Dendritic spines of striatal Medium Spiny Neurons (MSNs) receive converging dopaminergic and glutamatergic inputs. These spines undergo experience-dependent structural plasticity following repeated drug administration and during disease states like Huntington's and Parkinson's. Thus, understanding the molecular mechanisms leading to structural plasticity is an important step toward establishing a clear relationship between spine structure and function, and will ultimately contribute to understanding how changes in dendritic spine structure relate to behaviors or diseases. One major difficulty faced when studying MSN development is the lack of a detailed, standardized in vitro model system that produces MSNs with in vivo-like morphologies. For example, unlike cultured pyramidal neurons, MSNs grown in mono-cultures display stunted dendritic arborization and fail to develop a full cohort of mature dendritic spines. Here we report the generation of an embryonic mouse cortical-striatal co-culture that generates high cell yields from a single embryo. Unlike MSNs in striatal mono-culture, MSNs in co-culture develop in vivo-like morphologies and high densities of dendritic spines. Morphological identification of co-cultured MSNs expressing a soluble fluorescent protein can be confirmed by immunochemical detection of DARPP-32 (Dopamine and cyclic AMP regulated phospho. protein of 32. kDa). Additionally, co-cultured MSN spines contain PSD-95 puncta and are apposed to SV2 puncta, indicating the spines express synaptic machinery. Finally, whole-cell recordings of co-cultured MSNs exhibit higher mEPSC frequency compared to mono-cultured MSNs, suggesting that the spines are functionally mature. These studies establish that this co-culture system is suitable for studying the morphological and physiological development and function of MSN dendritic spines.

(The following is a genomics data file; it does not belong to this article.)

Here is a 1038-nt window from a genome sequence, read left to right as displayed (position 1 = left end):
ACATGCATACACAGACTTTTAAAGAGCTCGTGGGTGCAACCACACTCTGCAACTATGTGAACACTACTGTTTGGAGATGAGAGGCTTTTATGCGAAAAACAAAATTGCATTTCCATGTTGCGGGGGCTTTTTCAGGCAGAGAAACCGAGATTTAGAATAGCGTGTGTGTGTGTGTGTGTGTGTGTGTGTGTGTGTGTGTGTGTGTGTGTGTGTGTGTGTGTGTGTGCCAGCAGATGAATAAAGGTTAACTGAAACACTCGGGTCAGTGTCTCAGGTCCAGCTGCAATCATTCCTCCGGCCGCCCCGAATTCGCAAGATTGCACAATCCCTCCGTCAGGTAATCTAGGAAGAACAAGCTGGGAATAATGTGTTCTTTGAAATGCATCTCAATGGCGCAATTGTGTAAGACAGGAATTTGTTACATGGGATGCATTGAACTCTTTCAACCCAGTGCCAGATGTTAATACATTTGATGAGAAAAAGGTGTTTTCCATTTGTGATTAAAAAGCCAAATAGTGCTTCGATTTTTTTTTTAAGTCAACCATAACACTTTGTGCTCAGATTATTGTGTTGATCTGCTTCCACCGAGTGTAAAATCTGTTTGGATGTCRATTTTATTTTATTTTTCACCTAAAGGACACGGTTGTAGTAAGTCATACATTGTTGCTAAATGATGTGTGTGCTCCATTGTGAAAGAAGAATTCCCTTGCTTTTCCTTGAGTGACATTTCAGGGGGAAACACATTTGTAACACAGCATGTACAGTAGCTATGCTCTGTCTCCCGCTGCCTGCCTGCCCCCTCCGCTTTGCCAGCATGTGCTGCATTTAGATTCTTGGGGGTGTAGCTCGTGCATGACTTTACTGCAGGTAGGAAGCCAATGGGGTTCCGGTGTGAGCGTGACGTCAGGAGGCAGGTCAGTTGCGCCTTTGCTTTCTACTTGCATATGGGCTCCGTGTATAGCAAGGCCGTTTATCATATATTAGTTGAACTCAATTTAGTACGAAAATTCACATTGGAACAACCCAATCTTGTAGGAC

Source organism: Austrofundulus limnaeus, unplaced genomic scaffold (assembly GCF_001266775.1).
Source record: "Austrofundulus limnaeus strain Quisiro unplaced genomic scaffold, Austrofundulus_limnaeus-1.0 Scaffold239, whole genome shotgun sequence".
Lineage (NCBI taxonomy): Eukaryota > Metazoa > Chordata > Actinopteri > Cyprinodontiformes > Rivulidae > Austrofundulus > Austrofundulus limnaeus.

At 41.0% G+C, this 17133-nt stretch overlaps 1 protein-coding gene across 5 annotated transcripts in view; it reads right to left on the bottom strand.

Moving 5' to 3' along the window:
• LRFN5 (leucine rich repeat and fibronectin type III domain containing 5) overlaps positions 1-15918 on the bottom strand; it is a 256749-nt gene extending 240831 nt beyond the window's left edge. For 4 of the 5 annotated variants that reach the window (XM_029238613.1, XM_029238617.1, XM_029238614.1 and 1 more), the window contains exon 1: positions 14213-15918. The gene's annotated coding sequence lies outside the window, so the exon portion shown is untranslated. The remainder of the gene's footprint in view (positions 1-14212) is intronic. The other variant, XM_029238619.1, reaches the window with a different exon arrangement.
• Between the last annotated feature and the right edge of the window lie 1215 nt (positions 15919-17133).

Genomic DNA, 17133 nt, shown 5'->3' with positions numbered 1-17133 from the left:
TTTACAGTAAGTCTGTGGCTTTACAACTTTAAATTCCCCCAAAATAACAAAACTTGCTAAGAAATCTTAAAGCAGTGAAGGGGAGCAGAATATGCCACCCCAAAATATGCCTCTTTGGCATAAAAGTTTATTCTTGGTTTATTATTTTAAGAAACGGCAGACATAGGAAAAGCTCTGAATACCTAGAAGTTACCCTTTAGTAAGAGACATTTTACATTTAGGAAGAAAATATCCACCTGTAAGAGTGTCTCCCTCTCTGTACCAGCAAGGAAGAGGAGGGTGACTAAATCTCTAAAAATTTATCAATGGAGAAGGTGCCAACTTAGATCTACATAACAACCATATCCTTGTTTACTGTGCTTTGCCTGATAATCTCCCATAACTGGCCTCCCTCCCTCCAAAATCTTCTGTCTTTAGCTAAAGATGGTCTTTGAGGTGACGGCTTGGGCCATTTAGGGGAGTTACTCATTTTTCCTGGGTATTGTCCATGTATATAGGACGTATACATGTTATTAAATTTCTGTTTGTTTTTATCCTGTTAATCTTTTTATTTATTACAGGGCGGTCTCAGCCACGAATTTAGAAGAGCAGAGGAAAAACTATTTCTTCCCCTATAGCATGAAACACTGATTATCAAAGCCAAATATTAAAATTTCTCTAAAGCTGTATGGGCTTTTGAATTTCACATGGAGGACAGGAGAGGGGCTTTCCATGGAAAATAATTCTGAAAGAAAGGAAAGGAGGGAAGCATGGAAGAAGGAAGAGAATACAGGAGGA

Bibliographical noteFunding Information:
We would like to thank Kacey Rajkovich and Arman Cicic for their efforts on data analysis and Teresa Nick for careful review of this manuscript. This project was supported by grants T32 GM008471, NIDA training grant T32 DA007234 and the Academic Health Center of the University of Minnesota (for RP), R01DA019666 (to MJT) and R01NS049178 (to LML). The funding agencies played no role in the design of the study or the writing of the manuscript. The mouse anti-SV2 monoclonal was developed by K.M. Buckley and obtained from the Developmental Studies Hybridoma Bank under the auspices of the NICHD and maintained by The University of Iowa, Department of Biology, Iowa City, IA 52242.
- Dendritic spines
- Medium spiny neurons
- Primary cell culture